Last Fall I went through Beth Moore’s Bible study on secrets. The entire summary of it is this: Secrets manifest. They always do, in one way or another. Bad secrets that are never told in words are exposed in the lines on our faces, the way we treat others, the dreams we live at night, anxiety, eating disorders, anger. But there are good secrets, too. Things we keep to ourselves so that God can get the glory later.

Sometimes we confess something before the Lord privately, but we never talk about it. We carry the guilt as a secret – even though we think we’ve dealt with it, we can’t even whisper the words of it out loud.

That’s what happened to me a few months ago. It was time to go and we were late – really late. And I was tired – really tired. Malachi had been at his worst and today was no different. No matter what I told him he did the opposite. I pulled out his brown sneakers and he insisted on the white ones. I asked him to walk to the door and he had to stop in his room to get things. And then we walked to the front door and I saw it – the pile of toys I’d bought on sale for Christmas that I had accidentally left on the couch. Well of course he rushed over and absolutely ignored my every call for him to come to the door. Finally I lost it. I got angry – really, really angry. I was stressed and late and none of that was his fault, but I took it out on him. He burst into tears, upset and scared, and immediately my stomach dropped and I realized how awful the whole thing was. And for whatever reason, even after I apologized to him and prayer journaled about it, I carried that guilt for weeks. I could not get over it.

So I told my husband, thinking maybe that would help. And he understood my guilt and did not condemn. He told me he thought Malachi didn’t even remember. But it didn’t help.

I told myself I was making a bigger deal out of it than it was. I told myself that Malachi had forgiven me and I needed to forgive myself, too. I ignored the guilt that wouldn’t go away.

Then I remembered something we’d talked about in the Bible study – the power of spoken-aloud prayer. I am an avid prayer-journaler and rarely pray aloud for that reason, but one day I was in the shower and I just couldn’t take it anymore. No one was around and I just poured out my heart to God. I told Him about my guilt, about how confused I was over it. I told Him how I just couldn’t get over it and begged that He would help. I just verbally gave it over.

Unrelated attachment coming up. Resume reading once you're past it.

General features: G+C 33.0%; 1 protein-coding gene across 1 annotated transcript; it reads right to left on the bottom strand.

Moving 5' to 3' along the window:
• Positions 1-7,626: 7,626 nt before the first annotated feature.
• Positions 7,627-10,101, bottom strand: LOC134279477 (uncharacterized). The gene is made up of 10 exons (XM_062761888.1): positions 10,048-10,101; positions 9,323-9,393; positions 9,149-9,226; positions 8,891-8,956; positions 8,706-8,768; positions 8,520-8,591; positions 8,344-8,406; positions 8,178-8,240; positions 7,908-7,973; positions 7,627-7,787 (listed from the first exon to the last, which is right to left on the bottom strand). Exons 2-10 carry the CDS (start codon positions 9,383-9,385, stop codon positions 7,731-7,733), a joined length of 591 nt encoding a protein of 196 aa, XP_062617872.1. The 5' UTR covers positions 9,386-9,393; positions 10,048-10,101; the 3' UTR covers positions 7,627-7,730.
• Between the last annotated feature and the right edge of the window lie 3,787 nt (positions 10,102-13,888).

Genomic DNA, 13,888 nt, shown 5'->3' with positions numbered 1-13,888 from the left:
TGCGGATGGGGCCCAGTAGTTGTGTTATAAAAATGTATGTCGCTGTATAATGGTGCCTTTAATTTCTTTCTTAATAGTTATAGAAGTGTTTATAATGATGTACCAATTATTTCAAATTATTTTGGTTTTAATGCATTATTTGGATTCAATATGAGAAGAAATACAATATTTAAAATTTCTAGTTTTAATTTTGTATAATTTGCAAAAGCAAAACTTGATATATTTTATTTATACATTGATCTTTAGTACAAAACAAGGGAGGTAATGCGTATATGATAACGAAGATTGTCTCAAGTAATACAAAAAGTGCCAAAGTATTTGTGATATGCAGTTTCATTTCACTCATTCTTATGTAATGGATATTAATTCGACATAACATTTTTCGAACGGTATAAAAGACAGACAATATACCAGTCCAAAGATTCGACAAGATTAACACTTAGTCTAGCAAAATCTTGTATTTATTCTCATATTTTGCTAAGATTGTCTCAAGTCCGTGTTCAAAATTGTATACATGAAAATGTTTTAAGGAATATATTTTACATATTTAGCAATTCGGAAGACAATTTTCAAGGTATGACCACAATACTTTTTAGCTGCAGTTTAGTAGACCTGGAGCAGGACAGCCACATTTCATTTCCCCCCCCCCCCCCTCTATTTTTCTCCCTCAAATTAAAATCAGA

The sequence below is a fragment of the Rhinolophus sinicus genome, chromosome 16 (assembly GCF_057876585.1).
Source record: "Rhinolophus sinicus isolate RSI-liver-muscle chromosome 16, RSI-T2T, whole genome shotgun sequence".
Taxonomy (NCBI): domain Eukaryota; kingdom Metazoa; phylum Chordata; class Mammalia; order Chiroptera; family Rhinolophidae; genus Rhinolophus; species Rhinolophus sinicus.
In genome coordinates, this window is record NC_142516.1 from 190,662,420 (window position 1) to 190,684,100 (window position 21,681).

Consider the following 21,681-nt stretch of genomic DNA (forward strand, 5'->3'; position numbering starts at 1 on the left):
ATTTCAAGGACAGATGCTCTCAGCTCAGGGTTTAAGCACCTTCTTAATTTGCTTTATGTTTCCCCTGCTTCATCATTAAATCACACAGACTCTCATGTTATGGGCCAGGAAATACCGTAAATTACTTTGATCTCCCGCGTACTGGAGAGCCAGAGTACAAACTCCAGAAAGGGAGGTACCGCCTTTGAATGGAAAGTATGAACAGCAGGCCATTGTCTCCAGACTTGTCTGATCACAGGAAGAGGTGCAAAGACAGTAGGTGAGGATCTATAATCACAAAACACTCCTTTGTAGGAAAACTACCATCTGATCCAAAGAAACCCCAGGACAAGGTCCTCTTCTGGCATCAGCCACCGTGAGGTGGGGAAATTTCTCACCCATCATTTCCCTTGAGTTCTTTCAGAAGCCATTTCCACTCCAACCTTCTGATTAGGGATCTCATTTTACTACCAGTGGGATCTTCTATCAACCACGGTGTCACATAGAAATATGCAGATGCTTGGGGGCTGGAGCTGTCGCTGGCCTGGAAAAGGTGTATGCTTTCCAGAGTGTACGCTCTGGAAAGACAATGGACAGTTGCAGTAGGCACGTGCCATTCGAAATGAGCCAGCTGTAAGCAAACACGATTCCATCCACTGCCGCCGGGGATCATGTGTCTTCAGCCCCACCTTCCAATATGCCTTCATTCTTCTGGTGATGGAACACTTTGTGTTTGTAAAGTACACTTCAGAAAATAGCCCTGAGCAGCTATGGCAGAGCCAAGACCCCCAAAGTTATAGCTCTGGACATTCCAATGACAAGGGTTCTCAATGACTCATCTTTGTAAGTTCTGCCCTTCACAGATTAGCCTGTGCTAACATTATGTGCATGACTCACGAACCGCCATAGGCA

I did feel lighter but still not great when I sat down to do my Bible study homework that day. We were supposed to read a passage from Hebrews and as I picked up my iPod to use my Bible app, the Lord whispered, “Use your regular Bible.” I’m reading through the amplified Bible right now, and to be honest, I find it more exhausting than encouraging most of the time. So I wasn’t too excited, but I did it anyways. And this is what I read:

For we do not have a High Priest Who is unable to understand and sympathize and have a shared feeling with our weaknesses and infirmities and liability to the assaults of temptation, but One Who has been tempted in every respect as we are, yet without sinning.
Let us then fearlessly and confidently and boldly draw near to the throne of grace (the throne of God’s unmerited favor to us sinners), that we may receive mercy [for our failures] and find grace to help in good time for every need [appropriate help and well-timed help, coming just when we need it].
Hebrews 4:15-16, AMP

Tears streamed down my face. Mercy for our failures. Mercy for our failures. This was what God was trying to tell me – Yes, you did fail. But I have mercy for you. I have forgiven you. His grace isn’t just sufficient for my imperfections – He has abundant mercy even in my failure.

When I closed my Bible study book I moved on to my daily Bible reading, which passage happened to be my favorite story in all the Bible – John 21. When Peter – crazy, overzealous, relate-able, wonderful Peter – sees the Lord on the beach. He hasn’t spoken to him since before His death, and their last interaction was the knowing look Christ gave Peter right after he denied Him. Can you imagine the utter guilt Peter was feeling? So instead of helping the disciples paddle quickly to shore, Peter puts on his coat and jumps in the water, swimming for all he’s worth to reach the sand. Later, when they were walking, Christ asked him,

“Simon, son of John, do you love me more than these do?” He replied, “Yes, Lord, you know I love you.” Jesus told him, “Feed my lambs.”  Jesus said a second time, “Simon, son of John, do you love me?” He replied, “Yes, Lord, you know I love you.” Jesus told him, “Shepherd my sheep.”  Jesus said a third time, “Simon, son of John, do you love me?” Peter was distressed that Jesus asked him a third time, “Do you love me?” and said, “Lord, you know everything. You know that I love you.” Jesus replied, “Feed my sheep.”

And in that moment, after I had spoken my ugly secret into the open and laid it before the Lord in our beautiful secret place, He whispered to me, “Your children are my sheep. Shepherd them.”

God had walked me through the restoration process, and there, sitting on my bed, crying tears of joy and resting in the arms of my Father, for the first time in weeks, I was free.

He has mercy for your failures. Trust Him.